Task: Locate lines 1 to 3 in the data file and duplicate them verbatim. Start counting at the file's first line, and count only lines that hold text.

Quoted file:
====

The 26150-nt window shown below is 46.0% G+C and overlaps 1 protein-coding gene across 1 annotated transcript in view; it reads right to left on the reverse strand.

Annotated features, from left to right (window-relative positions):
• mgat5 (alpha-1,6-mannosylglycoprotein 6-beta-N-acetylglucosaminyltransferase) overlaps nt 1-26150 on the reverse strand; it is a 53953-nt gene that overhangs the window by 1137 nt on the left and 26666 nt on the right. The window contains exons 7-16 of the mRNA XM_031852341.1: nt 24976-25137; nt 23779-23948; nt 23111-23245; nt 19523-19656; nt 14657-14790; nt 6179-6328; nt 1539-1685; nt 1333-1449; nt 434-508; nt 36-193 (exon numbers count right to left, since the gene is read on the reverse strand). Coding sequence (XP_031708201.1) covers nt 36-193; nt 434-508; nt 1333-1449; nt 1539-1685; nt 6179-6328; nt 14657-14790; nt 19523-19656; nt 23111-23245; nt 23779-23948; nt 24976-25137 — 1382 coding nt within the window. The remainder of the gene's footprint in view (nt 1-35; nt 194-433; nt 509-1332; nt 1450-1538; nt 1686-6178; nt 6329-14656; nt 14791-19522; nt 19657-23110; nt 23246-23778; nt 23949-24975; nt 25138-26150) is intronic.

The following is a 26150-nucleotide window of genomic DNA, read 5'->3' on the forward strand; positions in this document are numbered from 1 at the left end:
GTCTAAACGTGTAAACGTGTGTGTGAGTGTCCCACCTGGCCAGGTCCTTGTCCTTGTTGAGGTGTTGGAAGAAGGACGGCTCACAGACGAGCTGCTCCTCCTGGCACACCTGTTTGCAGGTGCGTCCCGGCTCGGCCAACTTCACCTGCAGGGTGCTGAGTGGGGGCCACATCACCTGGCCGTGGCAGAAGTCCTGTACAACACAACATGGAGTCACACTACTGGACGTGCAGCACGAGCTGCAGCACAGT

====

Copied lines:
The 26150-nt window shown below is 46.0% G+C and overlaps 1 protein-coding gene across 1 annotated transcript in view; it reads right to left on the reverse strand.

Annotated features, from left to right (window-relative positions):
• mgat5 (alpha-1,6-mannosylglycoprotein 6-beta-N-acetylglucosaminyltransferase) overlaps nt 1-26150 on the reverse strand; it is a 53953-nt gene that overhangs the window by 1137 nt on the left and 26666 nt on the right. The window contains exons 7-16 of the mRNA XM_031852341.1: nt 24976-25137; nt 23779-23948; nt 23111-23245; nt 19523-19656; nt 14657-14790; nt 6179-6328; nt 1539-1685; nt 1333-1449; nt 434-508; nt 36-193 (exon numbers count right to left, since the gene is read on the reverse strand). Coding sequence (XP_031708201.1) covers nt 36-193; nt 434-508; nt 1333-1449; nt 1539-1685; nt 6179-6328; nt 14657-14790; nt 19523-19656; nt 23111-23245; nt 23779-23948; nt 24976-25137 — 1382 coding nt within the window. The remainder of the gene's footprint in view (nt 1-35; nt 194-433; nt 509-1332; nt 1450-1538; nt 1686-6178; nt 6329-14656; nt 14791-19522; nt 19657-23110; nt 23246-23778; nt 23949-24975; nt 25138-26150) is intronic.